There is no constitutional right to effective counsel?

Since 1984, it has been clear that the Sixth Amendment right to “the assistance of counsel for his defense” means the right to effective counsel. This is what is called, in criminal law practice, the Strickland rule. As more than one court has put it, “[r]epresentation by counsel means more than just having a warm body with ‘J.D.’ credentials sitting next to you during the proceedings.” In re M.D.(S)., 168 Wis. 2d 995, 1003, 485 N.W.2d 52, 54 (1992) (footnote omitted). Yet, shockingly, that is not what the Constitution demands, according to two of the nine Justices of the United States Supreme Court.

In Garza v. Idaho, 2019 U.S. LEXIS 1596, __ S.Ct. __, 2019 WL 938523 (decided February 27, 2019), the Court had to address whether counsel was ineffective for failing to file a notice of appeal after a defendant pleaded guilty and waived his right to appeal as part of the plea bargain. The majority said “yes,” because there is always something to appeal and lawyers must at least protect the right to seek review.

Justices Thomas, Alito and Kavanaugh dissented, averring that even under the Strickland ineffectiveness standard there was no failing by counsel after the clear waiver of appellate rights. But Justice Thomas, joined here only by Justice Kavanaugh, went further. In the context of urging the majority to be careful when extending the right to effective counsel and determining remedies, the two argued that based on the historic origins of the Sixth Amendment, the right to counsel was only the right to have some lawyer be present and not an enforceable right to effective representation. Here is some of what they opined:

the Court has read the Constitution to require not only a right to counsel at taxpayers’ expense, but a right to effective counsel. The result is that convicted criminals can relitigate their trial and appellate claims through collateral challenges couched as ineffective-assistance-of-counsel claims. Because little available evidence suggests that this reading is correct as an original matter, the Court should tread carefully before extending our precedents in this area.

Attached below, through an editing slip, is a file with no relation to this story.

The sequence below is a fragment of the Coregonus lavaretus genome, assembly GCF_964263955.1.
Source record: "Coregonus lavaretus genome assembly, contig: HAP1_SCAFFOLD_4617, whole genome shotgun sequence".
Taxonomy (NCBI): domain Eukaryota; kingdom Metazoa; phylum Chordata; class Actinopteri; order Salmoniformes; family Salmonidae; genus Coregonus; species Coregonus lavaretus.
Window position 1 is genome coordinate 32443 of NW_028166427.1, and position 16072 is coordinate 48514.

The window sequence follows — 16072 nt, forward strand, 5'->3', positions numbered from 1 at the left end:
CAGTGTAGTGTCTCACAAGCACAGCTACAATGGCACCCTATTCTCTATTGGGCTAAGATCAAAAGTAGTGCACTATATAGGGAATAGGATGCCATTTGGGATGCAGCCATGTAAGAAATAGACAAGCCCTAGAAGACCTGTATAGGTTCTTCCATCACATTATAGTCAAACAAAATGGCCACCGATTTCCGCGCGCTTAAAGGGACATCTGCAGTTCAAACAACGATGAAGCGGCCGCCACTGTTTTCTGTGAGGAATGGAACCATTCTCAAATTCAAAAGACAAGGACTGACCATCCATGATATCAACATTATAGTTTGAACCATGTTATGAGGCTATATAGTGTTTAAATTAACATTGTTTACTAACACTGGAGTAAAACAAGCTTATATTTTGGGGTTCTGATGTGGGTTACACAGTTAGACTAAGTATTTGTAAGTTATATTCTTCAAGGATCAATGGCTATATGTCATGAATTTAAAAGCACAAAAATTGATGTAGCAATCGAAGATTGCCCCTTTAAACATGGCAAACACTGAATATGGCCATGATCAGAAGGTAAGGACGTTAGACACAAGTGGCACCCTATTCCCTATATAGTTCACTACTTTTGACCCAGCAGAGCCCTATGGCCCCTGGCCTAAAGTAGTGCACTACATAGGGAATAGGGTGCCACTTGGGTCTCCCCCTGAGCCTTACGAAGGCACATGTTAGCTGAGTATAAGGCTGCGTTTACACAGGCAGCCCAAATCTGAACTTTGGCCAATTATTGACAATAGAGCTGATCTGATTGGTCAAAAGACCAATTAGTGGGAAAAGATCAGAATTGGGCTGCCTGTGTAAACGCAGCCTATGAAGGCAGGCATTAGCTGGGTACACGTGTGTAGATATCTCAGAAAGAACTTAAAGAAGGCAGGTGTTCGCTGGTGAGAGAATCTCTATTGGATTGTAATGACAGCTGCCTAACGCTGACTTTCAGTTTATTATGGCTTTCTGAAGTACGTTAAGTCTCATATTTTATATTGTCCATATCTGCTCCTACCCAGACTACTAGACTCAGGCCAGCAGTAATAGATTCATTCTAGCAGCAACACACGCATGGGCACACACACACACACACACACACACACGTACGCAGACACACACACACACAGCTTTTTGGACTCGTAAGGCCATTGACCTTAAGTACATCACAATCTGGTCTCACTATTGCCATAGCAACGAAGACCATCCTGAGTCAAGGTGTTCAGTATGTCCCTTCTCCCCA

the Sixth Amendment appears to have been understood at the time of ratification as a rejection of the English common-law rule that prohibited counsel, not as a guarantee of government-funded counsel.

our precedents seek to use the Sixth Amendment right to counsel to achieve an end it is not designed to guarantee. The right to counsel is not an assurance of an error-free trial or even a reliable result. It ensures fairness in a single respect: permitting the accused to employ the services of an attorney. The structural protections provided in the Sixth Amendment certainly seek to promote reliable criminal proceedings, but there is no substantive right to a particular level of reliability. In assuming otherwise, our ever-growing right-to-counsel precedents directly conflict with the government’s legitimate interest in the finality of criminal judgments.

Garza v. Idaho, 2019 U.S. LEXIS 1596, *37-43.

The Garza majority, which included Chief Justice Roberts, made no comment on this view and instead stated as a matter of fact that “[t]he right to counsel includes the right to the effective assistance of counsel.” Garza v. Idaho, 2019 U.S. LEXIS 1596, *8.   So no change in the law is likely – but one may feel concerned when a view of the Sixth Amendment as form rather than substance is espoused by two Supreme Court Justices.